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Childhood obesity

BMJ 2001; 323 doi: https://doi.org/10.1136/bmj.323.7324.1314a (Published 01 December 2001) Cite this as: BMJ 2001;323:1314
  1. Kamran Abbasi (kabbasi{at}bmj.com)
  1. BMJ

    One of the urban myths of parenting is that chubby children bloom into dumpy adults. There is evidence that childhood obesity is rising, perhaps dramatically. But Charlotte Wright and colleagues (pp 1280-4) infer from their cohort study that there is “no excess adult health risk [of disease] from childhood or teenage overweight.” Moreover, thin children are just as likely to be fat adults, with the thinnest having “the highest adult risk at every level of adult obesity.” This is welcome news for children fed up with hearing lectures about their eating habits and lack of exercise; less so for parents who like to set firm boundaries.

    There is also ongoing debate about web pages coming with a health warning, but as a first step they could come with a date warning. Even the most accomplished search engines throw up stagnant or outdated links at the top of the list. KidSource Online is a “group of parents who want to make a positive and lasting difference in the lives of parents and children.” They warn that childhood obesity will persist throughout the life span (www.kidsource.com/kidsource/content2/obesity.html) and the best way to tackle it—and tackle it you must—is a programme of exercise, diet management, and behaviour modification. Shame that the page was last updated in April 2000 and the references date from the 1980s.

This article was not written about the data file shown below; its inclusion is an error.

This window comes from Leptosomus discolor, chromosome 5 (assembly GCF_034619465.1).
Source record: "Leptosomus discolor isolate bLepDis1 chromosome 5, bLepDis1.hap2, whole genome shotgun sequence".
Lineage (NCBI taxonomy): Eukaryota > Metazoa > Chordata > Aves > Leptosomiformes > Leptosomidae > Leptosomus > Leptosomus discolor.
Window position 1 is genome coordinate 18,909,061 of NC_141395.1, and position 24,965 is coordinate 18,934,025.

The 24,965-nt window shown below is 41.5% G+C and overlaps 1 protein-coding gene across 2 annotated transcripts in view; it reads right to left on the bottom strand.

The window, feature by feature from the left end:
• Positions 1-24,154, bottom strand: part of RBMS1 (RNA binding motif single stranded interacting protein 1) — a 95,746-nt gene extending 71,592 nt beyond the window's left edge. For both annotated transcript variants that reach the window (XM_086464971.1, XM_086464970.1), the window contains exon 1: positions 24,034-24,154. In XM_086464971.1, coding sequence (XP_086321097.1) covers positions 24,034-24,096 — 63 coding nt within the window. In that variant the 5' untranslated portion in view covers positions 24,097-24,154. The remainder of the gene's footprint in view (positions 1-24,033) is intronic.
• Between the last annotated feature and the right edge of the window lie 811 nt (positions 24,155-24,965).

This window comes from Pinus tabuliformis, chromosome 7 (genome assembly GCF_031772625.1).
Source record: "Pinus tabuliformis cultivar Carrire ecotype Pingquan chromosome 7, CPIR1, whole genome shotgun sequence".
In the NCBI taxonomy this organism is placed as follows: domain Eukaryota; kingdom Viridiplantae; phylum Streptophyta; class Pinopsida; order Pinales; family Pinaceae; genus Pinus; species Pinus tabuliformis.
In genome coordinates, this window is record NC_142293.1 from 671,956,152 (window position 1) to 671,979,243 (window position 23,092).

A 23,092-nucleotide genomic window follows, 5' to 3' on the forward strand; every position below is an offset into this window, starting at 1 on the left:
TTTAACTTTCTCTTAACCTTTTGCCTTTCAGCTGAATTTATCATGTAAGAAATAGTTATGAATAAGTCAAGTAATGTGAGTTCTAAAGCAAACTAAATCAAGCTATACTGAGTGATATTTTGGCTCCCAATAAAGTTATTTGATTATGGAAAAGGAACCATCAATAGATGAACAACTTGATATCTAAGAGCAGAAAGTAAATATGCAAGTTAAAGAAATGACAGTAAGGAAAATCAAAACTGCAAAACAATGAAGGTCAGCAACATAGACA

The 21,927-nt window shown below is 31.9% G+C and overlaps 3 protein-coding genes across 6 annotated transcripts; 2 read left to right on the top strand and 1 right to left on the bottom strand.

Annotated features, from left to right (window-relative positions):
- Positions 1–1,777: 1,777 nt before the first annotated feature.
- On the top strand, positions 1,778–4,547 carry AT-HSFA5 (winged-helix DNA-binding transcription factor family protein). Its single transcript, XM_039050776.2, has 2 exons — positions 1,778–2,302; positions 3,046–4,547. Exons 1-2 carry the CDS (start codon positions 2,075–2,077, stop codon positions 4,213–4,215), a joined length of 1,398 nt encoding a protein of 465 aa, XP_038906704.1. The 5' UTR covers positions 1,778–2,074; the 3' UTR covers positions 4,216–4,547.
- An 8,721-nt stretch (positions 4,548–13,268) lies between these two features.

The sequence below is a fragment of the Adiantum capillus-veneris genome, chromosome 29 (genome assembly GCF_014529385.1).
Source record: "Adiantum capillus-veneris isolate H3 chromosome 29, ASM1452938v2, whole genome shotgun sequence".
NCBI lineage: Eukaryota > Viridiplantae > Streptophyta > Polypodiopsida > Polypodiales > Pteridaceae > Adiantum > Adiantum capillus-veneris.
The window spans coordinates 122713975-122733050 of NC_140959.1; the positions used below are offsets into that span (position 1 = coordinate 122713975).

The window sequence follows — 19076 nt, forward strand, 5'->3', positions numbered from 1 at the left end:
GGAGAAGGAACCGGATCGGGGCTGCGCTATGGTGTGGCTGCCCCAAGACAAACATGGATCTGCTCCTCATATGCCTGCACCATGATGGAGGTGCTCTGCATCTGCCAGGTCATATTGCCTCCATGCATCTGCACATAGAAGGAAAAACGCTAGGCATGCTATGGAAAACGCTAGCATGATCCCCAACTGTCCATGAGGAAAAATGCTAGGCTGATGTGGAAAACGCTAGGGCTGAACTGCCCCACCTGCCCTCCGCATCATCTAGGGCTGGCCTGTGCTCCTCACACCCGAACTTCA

The pendulum swings the other way with the “intuitive eating” approach prescribed by Jane Hirschmann and Lela Zaphiropoulos (www.overcomingovereating.com/childhood.html). “Children must be in the driver's seat when it comes to their bodies and to their eating,” they argue. This involves “reconnecting” with feelings of hunger and eating that dominated the first months of life.

    But don't despair, http://athealth.com/, which aims to provide information and services for mental health practitioners and those they serve, links you to evidence from leading US medical publications (www.athealth.com/Consumer/newsletter/FPN_4_16.html#2). The United States department of agriculture offers similar avenues for educators and researchers (www.nal.usda.gov/fnic/pubs/bibs/topics/weight/childhoodobesity.html). Even so, neither site appears to have been updated since June 2000. The web might be alive, but much of it is already dead.

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